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PEACE. [Newspaper Article] — Gilgandra Weekly — 17 March 1916
PEACE. I There is a disposition just now to findj' \fhat the warring nations want. None of: i is -Inlliiig1 .to::'telli ..••"Harden in Geririaiiy,j Vorwarts and other German ncwspapi insisting that the German war-party sh3 nounee what their purpose is and w;hs will take to quit^It had been reporj the papers- that Che Kais&r, as'soon j as | captured Constantinople irorrT h'is Tfriencj Turks, would make a peace offer!fronrl 'tiiari?^ city. The Allies are out for peac(f, and! want; it, when it comes, to be lasting, j To j them, and to all friends of civilisation it jpeema vitally important that the German^ should not; get one blessed thing out of the war, except medicine. If a sufficient-dose of death^ and hard knocks can turn the German mind ^per manently away from ideas of conquest kncE world dominion and upset the domination of" the Prussian drill-masters, honest people in Europe may be able to sleep in their beds for generations to come, and that's what the Al lies want. Po...
CONFESSIONS OF A TATTOOIST. [Newspaper Article] — Gilgandra Weekly — 17 March 1916
! CONFESSIONS OF A TATTOOIST. There*is a boom in tattooing in the I st End of London,, according to Mr. Edward. Lovett, of the Folk Lore Society. The booing is not among soldiers and j.piitifs', girls of the East-Erid, it 1 being a xapidly grawing -fashion, when a local belle walks, out with a yoxing man, to have his nam© tat tooed on her arm. Mr. Lovett gives the fol lowing amusing description of a scene which, he recently witnessed in the shop of a friend, in the East End, who, amoTig pther avjcatianSj is a tattooing artiste Two girls entered the shop. One of vheir took off her jacket,-turned up her sleeve, at. tho same time sitting down near a table pre. which was a small electric apparatus. Che artist then made some design on the iwuj with an electric needle. When the operations was finished, Mr. Lovett asked if he might see what the design was. He was allowed to inspect the arm, upon which, near the elbow* were the words, "I love Joe Smith." "Of course, it wasn't 'Jot Smith/say...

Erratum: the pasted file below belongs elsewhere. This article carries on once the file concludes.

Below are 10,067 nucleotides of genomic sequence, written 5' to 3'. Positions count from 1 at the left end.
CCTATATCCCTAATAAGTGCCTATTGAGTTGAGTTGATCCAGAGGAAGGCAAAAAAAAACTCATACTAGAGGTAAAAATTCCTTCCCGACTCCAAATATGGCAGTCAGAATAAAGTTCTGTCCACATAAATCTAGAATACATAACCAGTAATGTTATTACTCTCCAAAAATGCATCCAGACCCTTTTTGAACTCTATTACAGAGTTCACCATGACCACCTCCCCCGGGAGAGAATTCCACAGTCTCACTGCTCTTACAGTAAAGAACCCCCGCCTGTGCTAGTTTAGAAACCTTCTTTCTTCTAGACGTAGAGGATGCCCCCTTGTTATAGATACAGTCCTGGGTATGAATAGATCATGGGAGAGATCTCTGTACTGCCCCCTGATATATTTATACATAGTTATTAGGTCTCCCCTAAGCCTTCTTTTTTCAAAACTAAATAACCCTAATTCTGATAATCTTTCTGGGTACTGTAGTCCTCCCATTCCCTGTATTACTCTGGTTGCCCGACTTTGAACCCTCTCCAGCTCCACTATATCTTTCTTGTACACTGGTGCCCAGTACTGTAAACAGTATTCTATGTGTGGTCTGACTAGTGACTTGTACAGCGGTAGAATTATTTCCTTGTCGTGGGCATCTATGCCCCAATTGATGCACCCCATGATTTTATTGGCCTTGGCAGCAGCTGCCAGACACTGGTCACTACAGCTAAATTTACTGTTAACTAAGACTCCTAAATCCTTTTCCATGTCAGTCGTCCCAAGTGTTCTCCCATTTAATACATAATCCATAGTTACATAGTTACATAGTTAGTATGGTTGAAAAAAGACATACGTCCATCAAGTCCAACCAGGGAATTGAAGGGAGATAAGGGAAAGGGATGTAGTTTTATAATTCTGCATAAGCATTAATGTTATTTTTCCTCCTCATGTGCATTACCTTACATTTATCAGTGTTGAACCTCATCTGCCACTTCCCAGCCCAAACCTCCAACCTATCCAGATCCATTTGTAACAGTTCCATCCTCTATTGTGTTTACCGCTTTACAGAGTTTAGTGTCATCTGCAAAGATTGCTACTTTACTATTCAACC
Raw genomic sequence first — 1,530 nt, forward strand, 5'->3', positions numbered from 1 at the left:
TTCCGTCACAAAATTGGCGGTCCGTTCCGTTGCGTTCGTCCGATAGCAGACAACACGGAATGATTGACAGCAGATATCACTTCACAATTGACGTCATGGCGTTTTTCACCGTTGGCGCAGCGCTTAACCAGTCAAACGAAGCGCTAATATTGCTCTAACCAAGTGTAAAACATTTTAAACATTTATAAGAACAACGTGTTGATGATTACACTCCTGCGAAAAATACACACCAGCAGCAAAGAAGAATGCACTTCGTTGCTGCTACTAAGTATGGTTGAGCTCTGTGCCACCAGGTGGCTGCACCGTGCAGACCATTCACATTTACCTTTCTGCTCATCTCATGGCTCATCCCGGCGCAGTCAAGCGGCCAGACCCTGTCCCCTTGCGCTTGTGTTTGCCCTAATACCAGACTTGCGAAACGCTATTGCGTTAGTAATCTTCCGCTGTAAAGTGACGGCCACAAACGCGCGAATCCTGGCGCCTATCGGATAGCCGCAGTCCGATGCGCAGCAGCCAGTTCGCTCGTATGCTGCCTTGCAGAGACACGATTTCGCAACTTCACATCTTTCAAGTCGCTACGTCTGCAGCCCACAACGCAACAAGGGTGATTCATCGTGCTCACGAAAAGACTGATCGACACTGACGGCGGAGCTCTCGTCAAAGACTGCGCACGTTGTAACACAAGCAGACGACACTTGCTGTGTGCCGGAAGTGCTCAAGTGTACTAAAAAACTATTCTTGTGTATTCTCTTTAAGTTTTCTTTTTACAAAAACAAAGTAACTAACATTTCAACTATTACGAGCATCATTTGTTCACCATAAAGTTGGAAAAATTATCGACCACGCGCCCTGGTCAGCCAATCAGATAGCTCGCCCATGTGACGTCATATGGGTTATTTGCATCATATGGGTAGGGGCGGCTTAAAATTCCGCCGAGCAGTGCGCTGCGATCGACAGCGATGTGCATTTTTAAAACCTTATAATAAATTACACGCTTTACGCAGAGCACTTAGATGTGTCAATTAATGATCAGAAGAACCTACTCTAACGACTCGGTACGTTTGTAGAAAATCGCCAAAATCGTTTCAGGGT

GARVIN'S OPINION. KEY OF THE WAR. [Newspaper Article] — Gilgandra Weekly — 17 March 1916
GARVIN'S OPINION. KEY OF THE WAR. I "The enemy no longer hopes to win,'7 writes Mr. J. "L. Garvin in the '' Observer.' >'The Germans know that there is no longer any possibility of that. But they hope a^vd reckon that a year hence the Allies would be no nearer the attainment of any of thbir declared objectives. General exhaustion and weakness, with political divisions and popular discontent, would bring about, they think, an inconclusive peace, relatively favorable to the Central Empires and Turkey, while leaving Germany free to plot-the destruction of Brit ain alone in a subsequent conflict. "That is the German plan, and that is jvhat wc have utterly to defeat. We never can defeat it completely unless, by ensuring the. mastery of the Balkans, the Allies ensure the total overthrow both of Turkey and Austria in order to settle thoroughly with Germany - afterwards. "Upon the power with which the new War Board grasp this counterplan for the Allies, and upon the vigor and determinati...
MOTHER WORD. I. [Newspaper Article] — Gilgandra Weekly — 17 March 1916